Ever wondered why an ice-cold glass of water seems so much more thirst-quenching than a room-temperature one, or why an ice cream cone always hits the spot on a warm day?
Researchers at Unilever Discover and the Common Cold Centre and Healthcare Clinical Trials at the Cardiff School of Biosciences, Cardiff, United Kingdom, sought to find out why cold stimuli (in this case, ice cream, cold drinks and popsicles), are perceived as pleasant in the mouth, despite that cold stimuli to the skin often cause discomfort and reflexes that defend body temperature.
For the paper, titled “Cold pleasure. Why we like cold drinks, ice-lollies and ice cream,” the researchers compiled data from a number of studies exploring body temperature control and its origins, as well as cold receptors in the mouth versus on the skin, and drew some conclusions as to why consuming cold food and drink is often viewed as pleasant.
“Cold water is preferred to warm water as a thirst quencher and cold products such as ice cream may also be perceived as pleasant because oral cooling satiates thirst,” they wrote. “The case is made that cold stimuli may be perceived differently in the skin and oral mucosa, leading to different effects on temperature regulation, and perception of pleasure or displeasure, depending on the body temperature and the temperature of the external environment.”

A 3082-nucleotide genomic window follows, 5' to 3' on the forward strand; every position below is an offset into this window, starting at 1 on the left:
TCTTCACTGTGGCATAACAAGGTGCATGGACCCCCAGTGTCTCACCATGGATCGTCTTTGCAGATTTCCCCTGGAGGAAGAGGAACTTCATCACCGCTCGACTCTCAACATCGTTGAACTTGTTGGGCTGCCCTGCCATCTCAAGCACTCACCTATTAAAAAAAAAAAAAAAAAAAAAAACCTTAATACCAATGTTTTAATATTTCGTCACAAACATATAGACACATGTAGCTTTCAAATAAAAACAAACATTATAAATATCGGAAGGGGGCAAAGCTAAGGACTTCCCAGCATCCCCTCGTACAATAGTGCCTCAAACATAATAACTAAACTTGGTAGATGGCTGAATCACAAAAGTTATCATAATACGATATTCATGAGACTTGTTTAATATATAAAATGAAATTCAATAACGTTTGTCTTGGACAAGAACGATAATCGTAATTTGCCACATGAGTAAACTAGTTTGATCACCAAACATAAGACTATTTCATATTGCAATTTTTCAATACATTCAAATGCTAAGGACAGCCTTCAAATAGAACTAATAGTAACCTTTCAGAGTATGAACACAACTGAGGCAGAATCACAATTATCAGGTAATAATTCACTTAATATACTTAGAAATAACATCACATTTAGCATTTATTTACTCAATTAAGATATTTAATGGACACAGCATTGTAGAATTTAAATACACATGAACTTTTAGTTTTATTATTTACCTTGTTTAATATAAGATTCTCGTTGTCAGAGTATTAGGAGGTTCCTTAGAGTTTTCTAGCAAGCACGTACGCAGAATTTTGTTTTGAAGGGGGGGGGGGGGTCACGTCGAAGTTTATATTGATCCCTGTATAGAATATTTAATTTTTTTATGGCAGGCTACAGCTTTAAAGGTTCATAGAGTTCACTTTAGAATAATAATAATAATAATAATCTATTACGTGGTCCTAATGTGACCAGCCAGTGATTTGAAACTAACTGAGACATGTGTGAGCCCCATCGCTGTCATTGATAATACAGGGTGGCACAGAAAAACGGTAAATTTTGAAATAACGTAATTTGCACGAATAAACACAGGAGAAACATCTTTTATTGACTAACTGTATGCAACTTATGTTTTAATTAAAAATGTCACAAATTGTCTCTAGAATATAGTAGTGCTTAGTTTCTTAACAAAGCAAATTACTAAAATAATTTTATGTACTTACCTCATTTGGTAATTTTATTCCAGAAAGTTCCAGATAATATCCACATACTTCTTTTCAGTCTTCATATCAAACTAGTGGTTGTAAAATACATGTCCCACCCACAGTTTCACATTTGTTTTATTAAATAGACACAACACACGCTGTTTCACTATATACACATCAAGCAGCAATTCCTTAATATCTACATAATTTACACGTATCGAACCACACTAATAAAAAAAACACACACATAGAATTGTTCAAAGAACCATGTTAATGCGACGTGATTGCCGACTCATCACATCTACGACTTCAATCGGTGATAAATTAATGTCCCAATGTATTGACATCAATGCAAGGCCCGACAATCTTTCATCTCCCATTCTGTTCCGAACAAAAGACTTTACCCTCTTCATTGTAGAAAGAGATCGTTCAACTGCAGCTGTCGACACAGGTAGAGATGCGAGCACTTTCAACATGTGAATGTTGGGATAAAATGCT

Cold stimuli perceived differently by skin and mouth
Cold receptors are more numerous than warm receptors on the skin, which suggests that man originated in a tropical environment, the report found. Cold stimuli may cause reflex responses such as skin vasoconstriction, tensing of muscles and shivering that will help to conserve body heat as an anticipatory response to any body cooling (and is why the sensation is usually unpleasant).
“The skin cold receptors are involved in temperature regulation as exteroreceptors, whereas the cold receptors in the mouth are involved in the appreciation of food and drink rather than temperature regulation,” according to the report.
Cold = refreshment
Ice cream and popsicles are by definition consumed “ice cold” because it’s the cold part that makes them so pleasurable, even though cooling tends to reduce the sensory effect of food and drink on taste and smell. They’re most popular during warm months, when the body tends to overheat.
In the same way cooling the skin on a warm day helps defend body temperature against rising above normal, a cold drink on a warm day will also “tend to defend body water against depletion.”
Cooling sensations are also strongly related to a refreshing perception, and the most important characteristic that makes a food or drink refreshing has been reported to be cold, cool or icy temperatures (rather than color, for example). Indeed, the most common foods and drinks reported as refreshing are water (first) and ice cream (second).
Moreover, researchers found that cold water is also generally preferred rather than warm water as a thirst quencher, despite the fact that equal volumes of cold and warm water will have exactly the same effects on plasma osmolarity, or concentration of substances in the blood.
“In a series of experiments on humans who had abstained from drinking for at least two hours the results clearly showed that cold water reduced thirst ratings significantly more than warm water,” they wrote.
“Cold pleasure. Why we like ice drinks, ice-lollies and ice cream,” Appetite (2013)
Authors: Eccles, R., Du-Plessis, L., Dommels, Y., Wilkinson, J.E.,